BJ Casey Ph.D., Director, Sackler Institute for Developmental Psychobiology; Professor of Developmental Psychobiology, Weill Medical College of Cornell University
Catherine Hartley, Ph.D., Assistant Professor, Department of Psychology, New York University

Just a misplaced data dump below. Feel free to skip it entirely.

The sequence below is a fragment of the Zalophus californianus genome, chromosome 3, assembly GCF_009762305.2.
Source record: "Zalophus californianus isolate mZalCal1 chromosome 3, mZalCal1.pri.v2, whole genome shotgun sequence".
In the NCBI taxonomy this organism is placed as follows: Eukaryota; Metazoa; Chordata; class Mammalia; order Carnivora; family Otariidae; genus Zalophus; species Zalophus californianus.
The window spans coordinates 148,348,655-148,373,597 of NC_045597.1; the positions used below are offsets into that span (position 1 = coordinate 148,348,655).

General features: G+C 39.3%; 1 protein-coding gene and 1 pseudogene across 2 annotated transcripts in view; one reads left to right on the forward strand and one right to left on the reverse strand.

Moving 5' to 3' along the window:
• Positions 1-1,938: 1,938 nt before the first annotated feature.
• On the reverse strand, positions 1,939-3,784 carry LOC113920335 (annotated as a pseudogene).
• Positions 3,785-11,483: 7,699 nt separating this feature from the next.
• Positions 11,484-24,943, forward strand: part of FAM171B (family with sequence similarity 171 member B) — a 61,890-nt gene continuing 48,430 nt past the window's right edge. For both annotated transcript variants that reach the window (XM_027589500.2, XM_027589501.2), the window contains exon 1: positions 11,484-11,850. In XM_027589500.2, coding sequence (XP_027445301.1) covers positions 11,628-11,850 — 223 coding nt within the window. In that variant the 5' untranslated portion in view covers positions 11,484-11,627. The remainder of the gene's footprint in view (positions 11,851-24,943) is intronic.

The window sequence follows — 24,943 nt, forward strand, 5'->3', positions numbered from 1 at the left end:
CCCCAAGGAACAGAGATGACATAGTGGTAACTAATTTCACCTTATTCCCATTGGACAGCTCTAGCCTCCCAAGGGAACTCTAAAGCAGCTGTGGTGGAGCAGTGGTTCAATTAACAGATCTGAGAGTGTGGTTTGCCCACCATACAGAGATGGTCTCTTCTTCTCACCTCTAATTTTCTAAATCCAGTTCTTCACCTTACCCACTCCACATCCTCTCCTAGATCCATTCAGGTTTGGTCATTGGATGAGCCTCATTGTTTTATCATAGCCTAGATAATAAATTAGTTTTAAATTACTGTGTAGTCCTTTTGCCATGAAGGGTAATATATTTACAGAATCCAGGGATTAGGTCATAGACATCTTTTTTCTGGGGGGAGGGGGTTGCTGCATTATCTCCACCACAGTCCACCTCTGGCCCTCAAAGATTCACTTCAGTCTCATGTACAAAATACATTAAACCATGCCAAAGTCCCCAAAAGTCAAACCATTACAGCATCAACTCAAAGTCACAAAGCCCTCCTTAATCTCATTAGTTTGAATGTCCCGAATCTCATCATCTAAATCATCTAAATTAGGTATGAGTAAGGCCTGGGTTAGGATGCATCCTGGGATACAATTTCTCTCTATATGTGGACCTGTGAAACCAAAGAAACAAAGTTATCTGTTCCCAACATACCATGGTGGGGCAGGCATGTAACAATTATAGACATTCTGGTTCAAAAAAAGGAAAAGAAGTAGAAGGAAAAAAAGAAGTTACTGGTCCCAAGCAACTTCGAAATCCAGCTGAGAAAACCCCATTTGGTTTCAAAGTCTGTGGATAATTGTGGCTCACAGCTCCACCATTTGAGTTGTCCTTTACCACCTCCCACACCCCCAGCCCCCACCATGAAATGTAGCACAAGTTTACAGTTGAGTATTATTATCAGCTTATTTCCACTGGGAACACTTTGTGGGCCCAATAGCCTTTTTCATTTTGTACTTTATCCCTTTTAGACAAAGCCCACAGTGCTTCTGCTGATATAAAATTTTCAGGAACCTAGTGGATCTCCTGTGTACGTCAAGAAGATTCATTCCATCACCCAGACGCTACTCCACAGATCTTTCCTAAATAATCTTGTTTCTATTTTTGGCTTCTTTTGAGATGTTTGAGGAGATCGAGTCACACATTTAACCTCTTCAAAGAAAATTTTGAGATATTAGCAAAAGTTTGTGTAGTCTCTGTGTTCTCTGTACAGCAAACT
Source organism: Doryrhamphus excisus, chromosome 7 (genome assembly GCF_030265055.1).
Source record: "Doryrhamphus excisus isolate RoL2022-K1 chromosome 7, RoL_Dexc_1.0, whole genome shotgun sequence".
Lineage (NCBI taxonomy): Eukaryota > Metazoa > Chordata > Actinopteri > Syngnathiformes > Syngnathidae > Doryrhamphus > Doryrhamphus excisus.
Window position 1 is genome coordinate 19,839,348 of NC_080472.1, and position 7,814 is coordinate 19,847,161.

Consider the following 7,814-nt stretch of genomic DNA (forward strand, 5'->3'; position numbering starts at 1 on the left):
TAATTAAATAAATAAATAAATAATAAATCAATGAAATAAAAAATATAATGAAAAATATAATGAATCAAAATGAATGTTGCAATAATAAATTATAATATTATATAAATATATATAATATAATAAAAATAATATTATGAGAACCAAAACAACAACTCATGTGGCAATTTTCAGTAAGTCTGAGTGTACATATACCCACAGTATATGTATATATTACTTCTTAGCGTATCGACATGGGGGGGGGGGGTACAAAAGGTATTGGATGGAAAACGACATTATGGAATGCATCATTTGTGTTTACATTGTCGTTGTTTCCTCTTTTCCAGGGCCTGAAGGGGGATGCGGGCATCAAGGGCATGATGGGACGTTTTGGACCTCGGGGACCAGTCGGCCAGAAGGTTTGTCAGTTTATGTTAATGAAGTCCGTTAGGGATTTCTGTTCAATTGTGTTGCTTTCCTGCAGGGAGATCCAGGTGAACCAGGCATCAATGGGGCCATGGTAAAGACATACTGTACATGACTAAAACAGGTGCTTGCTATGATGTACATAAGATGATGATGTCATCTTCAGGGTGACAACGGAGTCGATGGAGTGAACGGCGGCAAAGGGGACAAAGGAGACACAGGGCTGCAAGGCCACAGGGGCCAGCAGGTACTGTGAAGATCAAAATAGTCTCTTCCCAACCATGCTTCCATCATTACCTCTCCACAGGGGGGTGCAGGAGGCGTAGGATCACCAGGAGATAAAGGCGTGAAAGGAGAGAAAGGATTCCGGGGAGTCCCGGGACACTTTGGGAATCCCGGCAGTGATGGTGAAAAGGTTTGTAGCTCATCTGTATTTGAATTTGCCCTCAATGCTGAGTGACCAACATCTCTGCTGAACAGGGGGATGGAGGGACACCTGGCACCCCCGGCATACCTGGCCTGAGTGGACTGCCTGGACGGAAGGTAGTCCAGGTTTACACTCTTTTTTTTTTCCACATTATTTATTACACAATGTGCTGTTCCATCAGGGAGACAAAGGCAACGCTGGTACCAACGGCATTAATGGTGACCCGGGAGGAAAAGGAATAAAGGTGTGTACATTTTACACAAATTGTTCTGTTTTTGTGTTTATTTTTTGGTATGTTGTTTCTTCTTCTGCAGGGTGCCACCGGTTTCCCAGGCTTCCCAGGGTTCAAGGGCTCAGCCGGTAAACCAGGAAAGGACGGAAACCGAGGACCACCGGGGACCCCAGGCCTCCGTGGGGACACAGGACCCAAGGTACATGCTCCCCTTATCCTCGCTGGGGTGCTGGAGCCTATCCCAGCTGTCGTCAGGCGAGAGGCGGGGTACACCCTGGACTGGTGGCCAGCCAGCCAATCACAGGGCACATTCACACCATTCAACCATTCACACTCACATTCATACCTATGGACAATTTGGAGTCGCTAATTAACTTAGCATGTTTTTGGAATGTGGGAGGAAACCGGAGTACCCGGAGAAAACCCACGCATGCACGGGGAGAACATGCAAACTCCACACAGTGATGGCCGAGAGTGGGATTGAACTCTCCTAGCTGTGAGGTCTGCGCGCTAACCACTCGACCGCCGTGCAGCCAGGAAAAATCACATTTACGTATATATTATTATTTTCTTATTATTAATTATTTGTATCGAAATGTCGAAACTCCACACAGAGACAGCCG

Adolescence is a transitional stage of development during which an individual becomes increasingly autonomous, relying less on one’s parents and more on oneself to regulate their behavior. Pronounced changes in social, sexual, physical and intellectual domains occur during adolescence. The adolescent brain is remarkably adaptable to these new experiences and environmental demands, undergoing regional changes in neurochemistry, structure, and function. This period of environmental and neurobiological flux is also associated with heightened vulnerability. Adolescence is a peak time for the onset of most forms of mental illness, and mortality rates undergo a two-fold increase during adolescence, in part due to risky or impulsive behaviors. These statistics underscore the importance of characterizing the dynamic forces that influence adolescents’ developmental trajectories. There is tremendous opportunity to understand adolescent development through a broader lens that encompasses their physical environment, their community, social, and family networks as well as neurocognitive and behavioral processes within the individual adolescent that reflect adaption to that environment. In an era of big data and novel digital, genetic, imaging, and bioinformatics tools, this rich technology can be leveraged within large longitudinal studies to capture in real time the dynamic changes, both within the individual and in their social and physical environment, which will be essential for understanding this critical period of development. This framework is the basis of The HUMAN Project initiative to improve our understanding of human behavior.